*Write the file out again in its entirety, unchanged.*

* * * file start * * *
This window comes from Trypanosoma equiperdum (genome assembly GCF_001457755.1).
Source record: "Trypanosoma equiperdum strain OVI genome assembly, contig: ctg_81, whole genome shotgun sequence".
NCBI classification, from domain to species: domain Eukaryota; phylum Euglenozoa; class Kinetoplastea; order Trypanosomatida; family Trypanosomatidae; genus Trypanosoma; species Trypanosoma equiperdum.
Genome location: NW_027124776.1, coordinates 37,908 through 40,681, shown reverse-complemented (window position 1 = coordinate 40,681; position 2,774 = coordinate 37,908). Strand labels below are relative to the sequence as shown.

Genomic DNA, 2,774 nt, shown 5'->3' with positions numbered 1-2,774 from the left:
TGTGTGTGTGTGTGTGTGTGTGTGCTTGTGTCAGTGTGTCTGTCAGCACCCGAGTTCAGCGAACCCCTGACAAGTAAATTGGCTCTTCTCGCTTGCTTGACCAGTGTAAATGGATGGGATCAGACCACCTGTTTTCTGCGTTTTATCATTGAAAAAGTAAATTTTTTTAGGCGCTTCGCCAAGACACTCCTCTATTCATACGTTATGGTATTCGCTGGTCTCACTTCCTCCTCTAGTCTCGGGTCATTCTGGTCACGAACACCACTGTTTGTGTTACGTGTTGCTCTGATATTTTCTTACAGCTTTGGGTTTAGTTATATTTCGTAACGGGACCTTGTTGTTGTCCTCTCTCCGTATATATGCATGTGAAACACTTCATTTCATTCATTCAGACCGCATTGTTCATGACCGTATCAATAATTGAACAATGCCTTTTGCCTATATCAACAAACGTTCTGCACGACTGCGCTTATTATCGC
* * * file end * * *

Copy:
This window comes from Trypanosoma equiperdum (genome assembly GCF_001457755.1).
Source record: "Trypanosoma equiperdum strain OVI genome assembly, contig: ctg_81, whole genome shotgun sequence".
NCBI classification, from domain to species: domain Eukaryota; phylum Euglenozoa; class Kinetoplastea; order Trypanosomatida; family Trypanosomatidae; genus Trypanosoma; species Trypanosoma equiperdum.
Genome location: NW_027124776.1, coordinates 37,908 through 40,681, shown reverse-complemented (window position 1 = coordinate 40,681; position 2,774 = coordinate 37,908). Strand labels below are relative to the sequence as shown.

Genomic DNA, 2,774 nt, shown 5'->3' with positions numbered 1-2,774 from the left:
TGTGTGTGTGTGTGTGTGTGTGTGCTTGTGTCAGTGTGTCTGTCAGCACCCGAGTTCAGCGAACCCCTGACAAGTAAATTGGCTCTTCTCGCTTGCTTGACCAGTGTAAATGGATGGGATCAGACCACCTGTTTTCTGCGTTTTATCATTGAAAAAGTAAATTTTTTTAGGCGCTTCGCCAAGACACTCCTCTATTCATACGTTATGGTATTCGCTGGTCTCACTTCCTCCTCTAGTCTCGGGTCATTCTGGTCACGAACACCACTGTTTGTGTTACGTGTTGCTCTGATATTTTCTTACAGCTTTGGGTTTAGTTATATTTCGTAACGGGACCTTGTTGTTGTCCTCTCTCCGTATATATGCATGTGAAACACTTCATTTCATTCATTCAGACCGCATTGTTCATGACCGTATCAATAATTGAACAATGCCTTTTGCCTATATCAACAAACGTTCTGCACGACTGCGCTTATTATCGC